NEW YORK, April 19, 2016 /PRNewswire/ -- Current price levels for oil will be unsustainable after oil producers failed to seal a freeze deal in Sunday's meeting says Toronto, Canada and Tokyo-headquartered Monex BMO Securities.
The sheer weight of expectation attached to a positive outcome at the recent meeting of the world's largest oil producers means more pressure on oil prices now that they have failed to reach consensus on a deal to freeze their collective output at January levels and to reassure markets that a recent recovery in prices could be sustained.
Much of the 40+% rally in crude prices since the January lows was deeply rooted in the hope that more than a dozen large oil producers can build on a preliminary accord reached between Russia, Saudi Arabia, Qatar and Venezuela on February 16.
The aim was for OPEC and non-OPEC producers to keep their output at levels no higher than they were in January in the hope of drawing a line under prices which had slumped to 13 year lows near $25 a barrel since June 2014. Much of the decline below $60 a barrel is widely attributed to Saudi Arabia and OPEC's refusal to cut production, preferring instead to preserve market share at all costs.
The object of the exercise was (and still is) to drive high-cost producers like the US shale oil drillers out of business by making their business model unfeasible. Much of the US shale industry needs prices above $60 a barrel to make hydraulic fracturing or "fracking" economically viable and, to OPEC's credit, US drilling rigs in operation have fallen to multi-year lows. Nonetheless, so efficient has the shale drillers' technology become that overall production has largely remained steady throughout and has only recently started to fall as more US energy companies go out of business or shutter wells to cut costs.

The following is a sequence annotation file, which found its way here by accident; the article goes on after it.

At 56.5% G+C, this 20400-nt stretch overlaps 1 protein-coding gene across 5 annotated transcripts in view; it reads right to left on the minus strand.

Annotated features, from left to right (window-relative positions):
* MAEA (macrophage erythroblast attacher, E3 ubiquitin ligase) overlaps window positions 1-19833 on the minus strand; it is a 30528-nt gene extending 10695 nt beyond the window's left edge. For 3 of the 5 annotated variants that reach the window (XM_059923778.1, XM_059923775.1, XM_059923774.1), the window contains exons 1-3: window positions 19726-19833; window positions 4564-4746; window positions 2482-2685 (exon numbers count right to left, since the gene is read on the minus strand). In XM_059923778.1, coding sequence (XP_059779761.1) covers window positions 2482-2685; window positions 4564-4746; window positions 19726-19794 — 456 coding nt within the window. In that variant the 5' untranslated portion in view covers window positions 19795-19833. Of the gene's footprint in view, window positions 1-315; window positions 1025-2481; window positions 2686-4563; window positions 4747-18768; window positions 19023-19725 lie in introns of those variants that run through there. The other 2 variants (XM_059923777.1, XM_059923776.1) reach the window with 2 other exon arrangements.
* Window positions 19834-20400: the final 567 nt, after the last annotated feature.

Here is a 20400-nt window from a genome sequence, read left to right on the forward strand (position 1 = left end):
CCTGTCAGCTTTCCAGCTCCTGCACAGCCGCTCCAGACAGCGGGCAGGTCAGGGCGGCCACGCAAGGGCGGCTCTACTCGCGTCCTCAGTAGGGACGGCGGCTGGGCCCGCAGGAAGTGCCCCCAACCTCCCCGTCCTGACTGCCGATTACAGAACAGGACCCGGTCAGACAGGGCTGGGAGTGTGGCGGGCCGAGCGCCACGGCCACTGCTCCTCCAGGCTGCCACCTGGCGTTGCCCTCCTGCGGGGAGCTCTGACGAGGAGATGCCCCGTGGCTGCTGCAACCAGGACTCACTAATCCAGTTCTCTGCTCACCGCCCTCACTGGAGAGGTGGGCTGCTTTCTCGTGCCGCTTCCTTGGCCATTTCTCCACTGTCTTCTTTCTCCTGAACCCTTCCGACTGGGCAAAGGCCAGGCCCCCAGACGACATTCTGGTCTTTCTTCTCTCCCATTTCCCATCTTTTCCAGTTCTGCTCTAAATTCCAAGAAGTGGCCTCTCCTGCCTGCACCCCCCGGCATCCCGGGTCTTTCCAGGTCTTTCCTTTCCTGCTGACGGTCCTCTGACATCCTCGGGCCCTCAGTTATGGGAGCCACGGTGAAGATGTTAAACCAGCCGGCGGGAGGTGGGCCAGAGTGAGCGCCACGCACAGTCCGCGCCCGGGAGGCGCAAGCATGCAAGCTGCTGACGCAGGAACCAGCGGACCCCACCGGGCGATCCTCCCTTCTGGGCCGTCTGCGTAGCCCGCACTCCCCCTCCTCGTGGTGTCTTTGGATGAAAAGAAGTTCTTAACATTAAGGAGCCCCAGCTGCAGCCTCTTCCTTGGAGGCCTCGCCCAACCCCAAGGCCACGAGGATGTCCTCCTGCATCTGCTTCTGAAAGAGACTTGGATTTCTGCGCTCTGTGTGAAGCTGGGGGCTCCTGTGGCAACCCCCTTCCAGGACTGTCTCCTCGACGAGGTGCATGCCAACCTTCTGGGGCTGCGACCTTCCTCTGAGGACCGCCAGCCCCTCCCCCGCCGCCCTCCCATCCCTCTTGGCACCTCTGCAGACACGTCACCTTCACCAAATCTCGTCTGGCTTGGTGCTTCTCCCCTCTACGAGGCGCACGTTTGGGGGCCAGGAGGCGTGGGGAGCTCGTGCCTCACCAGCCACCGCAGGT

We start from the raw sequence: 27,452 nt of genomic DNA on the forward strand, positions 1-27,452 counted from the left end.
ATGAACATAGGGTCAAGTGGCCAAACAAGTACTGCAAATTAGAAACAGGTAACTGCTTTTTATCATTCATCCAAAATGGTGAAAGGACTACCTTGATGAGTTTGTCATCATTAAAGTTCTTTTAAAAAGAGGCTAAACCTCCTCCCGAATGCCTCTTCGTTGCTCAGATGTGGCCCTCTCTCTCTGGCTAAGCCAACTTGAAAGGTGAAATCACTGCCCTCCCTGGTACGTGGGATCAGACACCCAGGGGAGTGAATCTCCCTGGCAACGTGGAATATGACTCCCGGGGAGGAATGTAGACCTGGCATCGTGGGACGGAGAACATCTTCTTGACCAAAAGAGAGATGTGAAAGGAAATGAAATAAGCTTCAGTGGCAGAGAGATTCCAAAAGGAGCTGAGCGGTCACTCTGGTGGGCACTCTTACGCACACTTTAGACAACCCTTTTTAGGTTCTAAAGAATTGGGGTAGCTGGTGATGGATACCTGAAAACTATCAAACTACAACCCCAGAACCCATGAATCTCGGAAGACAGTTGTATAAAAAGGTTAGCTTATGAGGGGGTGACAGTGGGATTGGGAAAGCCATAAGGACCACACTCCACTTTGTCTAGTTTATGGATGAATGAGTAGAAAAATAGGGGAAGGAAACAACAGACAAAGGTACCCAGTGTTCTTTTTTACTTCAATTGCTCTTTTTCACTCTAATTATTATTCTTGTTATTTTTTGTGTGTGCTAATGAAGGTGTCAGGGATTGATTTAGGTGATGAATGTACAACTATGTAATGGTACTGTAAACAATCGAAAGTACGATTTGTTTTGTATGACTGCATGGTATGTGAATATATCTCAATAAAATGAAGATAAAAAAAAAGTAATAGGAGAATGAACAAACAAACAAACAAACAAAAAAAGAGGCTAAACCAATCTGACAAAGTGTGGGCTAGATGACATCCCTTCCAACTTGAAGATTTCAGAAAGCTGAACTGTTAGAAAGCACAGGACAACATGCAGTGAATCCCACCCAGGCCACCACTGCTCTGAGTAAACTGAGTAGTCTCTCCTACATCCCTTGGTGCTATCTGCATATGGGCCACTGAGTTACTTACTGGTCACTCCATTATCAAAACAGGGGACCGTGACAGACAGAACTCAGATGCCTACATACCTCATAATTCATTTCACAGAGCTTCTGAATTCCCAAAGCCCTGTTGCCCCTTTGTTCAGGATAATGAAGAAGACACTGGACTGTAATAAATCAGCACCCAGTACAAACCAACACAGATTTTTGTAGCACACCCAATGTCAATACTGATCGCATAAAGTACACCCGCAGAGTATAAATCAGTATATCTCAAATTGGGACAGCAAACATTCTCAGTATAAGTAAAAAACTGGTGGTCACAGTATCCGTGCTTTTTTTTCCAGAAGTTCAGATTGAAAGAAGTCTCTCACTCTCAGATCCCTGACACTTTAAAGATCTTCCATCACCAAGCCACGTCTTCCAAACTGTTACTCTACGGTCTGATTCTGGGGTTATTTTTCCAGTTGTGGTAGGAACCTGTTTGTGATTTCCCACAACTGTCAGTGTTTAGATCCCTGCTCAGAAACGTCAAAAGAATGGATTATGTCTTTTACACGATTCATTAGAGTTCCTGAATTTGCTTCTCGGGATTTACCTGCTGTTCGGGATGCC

At least 15 countries were represented at the April 17 meeting in Doha, Qatar including most of OPEC and non-members like Russia, Oman and Azerbaijan. Iran was conspicuous by its absence having tied an initial refusal to participate in any production freeze talks to its desire to rebuild market share lost while under sanctions imposed for defying the international community over its nuclear energy program.
"Despite the widespread optimism, with Iran not in attendance and many countries with differing agendas the outcome disappointed and didn't produce any agreement to keep quotas where they were at the beginning of the year," says Anthony Russell, Senior Vice President at Monex BMO Securities who oversees the allocation of $10bn of Corporate clients assets. "We've advised institutional clients to avoid oil futures speculation at anything above $35 a barrel.
"There is a lot of upside potential in oil but it will not be a supply or demand story. We think a gradual weakening of the US dollar will play a large factor in oil prices heading higher during the course of this year. In the short term, however, after this meeting ended in delegates squabbling and no agreement, it really will be a case of 'look out below' for oil prices."
Monex BMO Securities is a privately held, fully independent investment and wealth management leader, with retail operations based in Toronto, Canada and corporate trading division headquartered in Tokyo, Japan.
SOURCE Monex BMO Securities JLLC